The Government has launched a consultation that could pave the way to driverless cars being introduced on British roads as early as next year.
The Department for Transport (DfT) has issued a call for evidence for the ‘Automated Lane Keeping System’ (ALKS) – an automated system that can take over control of a vehicle at low speeds, keeping it in its present lane on motorways.
When activated, the system keeps the vehicle within its lane, controlling its movements for extended periods of time without the driver needing to do anything, although the driver is expected to be ready and able to resume driving control when prompted by the vehicle.
The Government is seeking views on whether vehicles equipped with such a system should be legally defined as an automated vehicle, which would mean the technology provider would be responsible for the safety of the vehicle when the system is engaged, rather than the driver.
It is also considering proposals to allow the safe use of this system on British roads at speeds of up to 70mph.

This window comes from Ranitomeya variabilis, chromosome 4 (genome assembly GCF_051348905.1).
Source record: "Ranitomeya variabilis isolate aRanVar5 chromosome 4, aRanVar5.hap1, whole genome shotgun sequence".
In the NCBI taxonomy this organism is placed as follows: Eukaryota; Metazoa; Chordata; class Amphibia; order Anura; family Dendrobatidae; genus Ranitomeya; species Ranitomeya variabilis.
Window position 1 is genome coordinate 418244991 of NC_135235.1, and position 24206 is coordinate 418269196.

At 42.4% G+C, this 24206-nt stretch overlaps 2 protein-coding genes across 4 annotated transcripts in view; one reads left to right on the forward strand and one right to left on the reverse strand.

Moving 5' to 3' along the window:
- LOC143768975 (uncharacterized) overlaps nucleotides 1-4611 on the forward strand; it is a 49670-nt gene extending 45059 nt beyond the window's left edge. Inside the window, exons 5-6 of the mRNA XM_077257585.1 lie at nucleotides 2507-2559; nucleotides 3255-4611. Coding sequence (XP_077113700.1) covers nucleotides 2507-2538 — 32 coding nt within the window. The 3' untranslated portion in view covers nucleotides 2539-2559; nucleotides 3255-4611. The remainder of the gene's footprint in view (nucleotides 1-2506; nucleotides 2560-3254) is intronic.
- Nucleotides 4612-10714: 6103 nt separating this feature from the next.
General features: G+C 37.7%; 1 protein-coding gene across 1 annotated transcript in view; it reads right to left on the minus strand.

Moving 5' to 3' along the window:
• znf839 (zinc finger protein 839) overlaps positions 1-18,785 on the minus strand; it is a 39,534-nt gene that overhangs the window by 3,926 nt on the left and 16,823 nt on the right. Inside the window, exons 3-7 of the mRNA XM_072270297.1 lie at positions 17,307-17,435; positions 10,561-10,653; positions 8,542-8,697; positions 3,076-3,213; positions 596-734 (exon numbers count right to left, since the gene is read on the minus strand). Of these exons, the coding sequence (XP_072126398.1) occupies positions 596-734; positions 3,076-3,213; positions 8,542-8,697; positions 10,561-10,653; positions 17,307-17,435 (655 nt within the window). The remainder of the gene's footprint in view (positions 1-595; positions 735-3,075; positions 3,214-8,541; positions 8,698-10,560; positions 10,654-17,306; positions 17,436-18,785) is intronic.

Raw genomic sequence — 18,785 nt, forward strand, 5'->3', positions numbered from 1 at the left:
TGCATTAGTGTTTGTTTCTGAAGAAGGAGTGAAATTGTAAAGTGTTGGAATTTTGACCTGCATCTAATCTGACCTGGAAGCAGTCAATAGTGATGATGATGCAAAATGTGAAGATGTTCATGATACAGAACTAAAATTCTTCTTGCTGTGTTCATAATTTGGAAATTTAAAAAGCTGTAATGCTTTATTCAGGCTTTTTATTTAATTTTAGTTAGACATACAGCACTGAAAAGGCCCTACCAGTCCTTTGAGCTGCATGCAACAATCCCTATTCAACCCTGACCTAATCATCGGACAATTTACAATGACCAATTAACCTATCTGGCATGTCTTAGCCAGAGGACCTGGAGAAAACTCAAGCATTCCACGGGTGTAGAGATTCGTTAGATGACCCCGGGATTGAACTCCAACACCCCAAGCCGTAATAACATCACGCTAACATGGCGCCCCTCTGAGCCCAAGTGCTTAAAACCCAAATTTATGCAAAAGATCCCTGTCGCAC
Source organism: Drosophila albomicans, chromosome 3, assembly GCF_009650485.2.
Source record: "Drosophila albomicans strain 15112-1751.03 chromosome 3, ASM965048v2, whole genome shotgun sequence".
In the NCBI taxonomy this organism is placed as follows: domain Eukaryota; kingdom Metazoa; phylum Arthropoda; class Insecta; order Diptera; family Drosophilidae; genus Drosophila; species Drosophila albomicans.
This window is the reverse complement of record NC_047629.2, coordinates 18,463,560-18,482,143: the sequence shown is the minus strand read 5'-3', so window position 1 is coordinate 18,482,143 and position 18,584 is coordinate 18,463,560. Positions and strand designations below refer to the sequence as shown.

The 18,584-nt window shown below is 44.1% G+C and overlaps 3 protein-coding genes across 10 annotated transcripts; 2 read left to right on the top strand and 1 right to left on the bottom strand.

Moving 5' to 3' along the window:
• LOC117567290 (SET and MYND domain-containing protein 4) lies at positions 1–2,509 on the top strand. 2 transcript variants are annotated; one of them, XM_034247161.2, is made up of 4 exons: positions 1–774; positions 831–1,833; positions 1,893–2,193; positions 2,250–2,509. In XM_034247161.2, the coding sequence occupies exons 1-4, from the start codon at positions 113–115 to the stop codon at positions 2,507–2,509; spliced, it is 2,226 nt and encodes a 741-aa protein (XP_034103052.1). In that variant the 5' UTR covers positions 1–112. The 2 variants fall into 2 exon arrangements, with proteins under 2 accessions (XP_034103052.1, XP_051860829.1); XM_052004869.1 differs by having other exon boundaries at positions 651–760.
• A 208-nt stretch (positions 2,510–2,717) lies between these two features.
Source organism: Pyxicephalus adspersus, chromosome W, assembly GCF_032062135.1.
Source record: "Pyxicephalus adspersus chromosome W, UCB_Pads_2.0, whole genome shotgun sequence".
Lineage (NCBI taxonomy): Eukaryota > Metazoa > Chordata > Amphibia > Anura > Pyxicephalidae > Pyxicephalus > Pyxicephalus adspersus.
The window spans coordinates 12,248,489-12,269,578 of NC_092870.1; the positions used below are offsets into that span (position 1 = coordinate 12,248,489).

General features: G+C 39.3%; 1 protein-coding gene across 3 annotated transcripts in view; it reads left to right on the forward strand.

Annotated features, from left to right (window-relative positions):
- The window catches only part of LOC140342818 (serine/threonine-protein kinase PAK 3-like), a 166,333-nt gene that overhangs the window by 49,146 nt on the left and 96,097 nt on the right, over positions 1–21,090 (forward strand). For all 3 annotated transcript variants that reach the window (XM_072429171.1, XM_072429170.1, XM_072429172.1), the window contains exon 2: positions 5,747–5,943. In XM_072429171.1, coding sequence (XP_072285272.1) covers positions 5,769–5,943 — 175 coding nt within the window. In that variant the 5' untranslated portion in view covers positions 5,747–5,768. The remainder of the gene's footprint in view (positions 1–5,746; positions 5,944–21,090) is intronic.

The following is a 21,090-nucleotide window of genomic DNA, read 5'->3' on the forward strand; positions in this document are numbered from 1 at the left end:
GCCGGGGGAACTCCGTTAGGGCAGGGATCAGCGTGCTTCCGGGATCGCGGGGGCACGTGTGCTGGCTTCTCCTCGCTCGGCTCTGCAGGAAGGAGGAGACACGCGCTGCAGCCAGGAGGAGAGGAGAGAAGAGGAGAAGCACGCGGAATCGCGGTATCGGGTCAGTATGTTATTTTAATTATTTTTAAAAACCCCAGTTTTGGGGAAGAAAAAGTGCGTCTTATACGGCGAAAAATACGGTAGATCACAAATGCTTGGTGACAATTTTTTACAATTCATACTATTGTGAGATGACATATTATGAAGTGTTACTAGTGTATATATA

Transport minister Rachel Maclean said: “Automated technology could make driving safer, smoother and easier for motorists and the UK should be the first country to see these benefits, attracting manufacturers to develop and test new technologies.
“The UK’s work in this area is world leading and the results from this call for evidence could be a significant step forward for this exciting technology.”
While automakers have already begun testing driverless technology on UK roads, surveys suggest that people are still wary of the technology and its safety implications.
A study in June suggested that driverless vehicles may not be as safe as previously thought as most crashes are due to more complex errors than just perception or driver incapacitation – the areas in which the technology largely excels.
Nevertheless, the Society of Motor Manufacturers and Traders (SMMT) believes that ALKS and other automated driving systems could prevent approximately 47,000 serious accidents and save 3,900 lives over the next 10 years.
The technology has already been approved by the United Nations Economic Commission for Europe (UNECE) – of which the UK is a member – and could be available as early as next Spring.
Edmund King, AA president, said: “Over the last 50 years, leading-edge in-car technology from seat belts to airbags and ABS has helped to save thousands of lives.
“The Government is right to be consulting on the latest collision-avoidance system, which has the potential to make our roads even safer in the future.”